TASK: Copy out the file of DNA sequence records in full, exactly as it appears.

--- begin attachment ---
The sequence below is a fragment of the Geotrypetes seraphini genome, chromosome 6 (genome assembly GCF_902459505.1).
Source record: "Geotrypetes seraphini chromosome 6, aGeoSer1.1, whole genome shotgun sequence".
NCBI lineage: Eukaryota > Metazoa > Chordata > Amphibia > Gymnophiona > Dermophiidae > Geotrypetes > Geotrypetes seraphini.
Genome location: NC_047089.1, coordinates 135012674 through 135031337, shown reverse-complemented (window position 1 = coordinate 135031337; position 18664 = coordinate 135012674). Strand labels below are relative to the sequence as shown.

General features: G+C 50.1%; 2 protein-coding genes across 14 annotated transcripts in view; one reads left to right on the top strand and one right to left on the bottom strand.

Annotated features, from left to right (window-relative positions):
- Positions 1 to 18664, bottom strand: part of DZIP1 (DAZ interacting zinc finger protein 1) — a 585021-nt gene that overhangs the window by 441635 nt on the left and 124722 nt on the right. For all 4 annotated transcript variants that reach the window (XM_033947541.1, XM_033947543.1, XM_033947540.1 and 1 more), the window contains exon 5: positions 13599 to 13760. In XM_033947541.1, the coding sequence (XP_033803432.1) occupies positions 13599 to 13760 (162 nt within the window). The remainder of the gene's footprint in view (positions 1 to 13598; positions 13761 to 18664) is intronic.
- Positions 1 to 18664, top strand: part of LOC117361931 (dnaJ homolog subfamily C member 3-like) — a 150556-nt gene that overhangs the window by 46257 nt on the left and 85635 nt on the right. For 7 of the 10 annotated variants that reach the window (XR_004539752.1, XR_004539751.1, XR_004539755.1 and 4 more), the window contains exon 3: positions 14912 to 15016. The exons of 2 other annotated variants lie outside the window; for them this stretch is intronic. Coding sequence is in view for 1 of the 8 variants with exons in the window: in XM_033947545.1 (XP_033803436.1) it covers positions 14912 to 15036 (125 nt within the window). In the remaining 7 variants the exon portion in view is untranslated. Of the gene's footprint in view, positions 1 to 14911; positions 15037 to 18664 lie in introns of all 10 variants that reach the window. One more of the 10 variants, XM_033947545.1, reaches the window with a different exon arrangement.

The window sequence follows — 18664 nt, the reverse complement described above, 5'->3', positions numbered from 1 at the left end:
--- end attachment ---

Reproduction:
The sequence below is a fragment of the Geotrypetes seraphini genome, chromosome 6 (genome assembly GCF_902459505.1).
Source record: "Geotrypetes seraphini chromosome 6, aGeoSer1.1, whole genome shotgun sequence".
NCBI lineage: Eukaryota > Metazoa > Chordata > Amphibia > Gymnophiona > Dermophiidae > Geotrypetes > Geotrypetes seraphini.
Genome location: NC_047089.1, coordinates 135012674 through 135031337, shown reverse-complemented (window position 1 = coordinate 135031337; position 18664 = coordinate 135012674). Strand labels below are relative to the sequence as shown.

General features: G+C 50.1%; 2 protein-coding genes across 14 annotated transcripts in view; one reads left to right on the top strand and one right to left on the bottom strand.

Annotated features, from left to right (window-relative positions):
- Positions 1 to 18664, bottom strand: part of DZIP1 (DAZ interacting zinc finger protein 1) — a 585021-nt gene that overhangs the window by 441635 nt on the left and 124722 nt on the right. For all 4 annotated transcript variants that reach the window (XM_033947541.1, XM_033947543.1, XM_033947540.1 and 1 more), the window contains exon 5: positions 13599 to 13760. In XM_033947541.1, the coding sequence (XP_033803432.1) occupies positions 13599 to 13760 (162 nt within the window). The remainder of the gene's footprint in view (positions 1 to 13598; positions 13761 to 18664) is intronic.
- Positions 1 to 18664, top strand: part of LOC117361931 (dnaJ homolog subfamily C member 3-like) — a 150556-nt gene that overhangs the window by 46257 nt on the left and 85635 nt on the right. For 7 of the 10 annotated variants that reach the window (XR_004539752.1, XR_004539751.1, XR_004539755.1 and 4 more), the window contains exon 3: positions 14912 to 15016. The exons of 2 other annotated variants lie outside the window; for them this stretch is intronic. Coding sequence is in view for 1 of the 8 variants with exons in the window: in XM_033947545.1 (XP_033803436.1) it covers positions 14912 to 15036 (125 nt within the window). In the remaining 7 variants the exon portion in view is untranslated. Of the gene's footprint in view, positions 1 to 14911; positions 15037 to 18664 lie in introns of all 10 variants that reach the window. One more of the 10 variants, XM_033947545.1, reaches the window with a different exon arrangement.

The window sequence follows — 18664 nt, the reverse complement described above, 5'->3', positions numbered from 1 at the left end: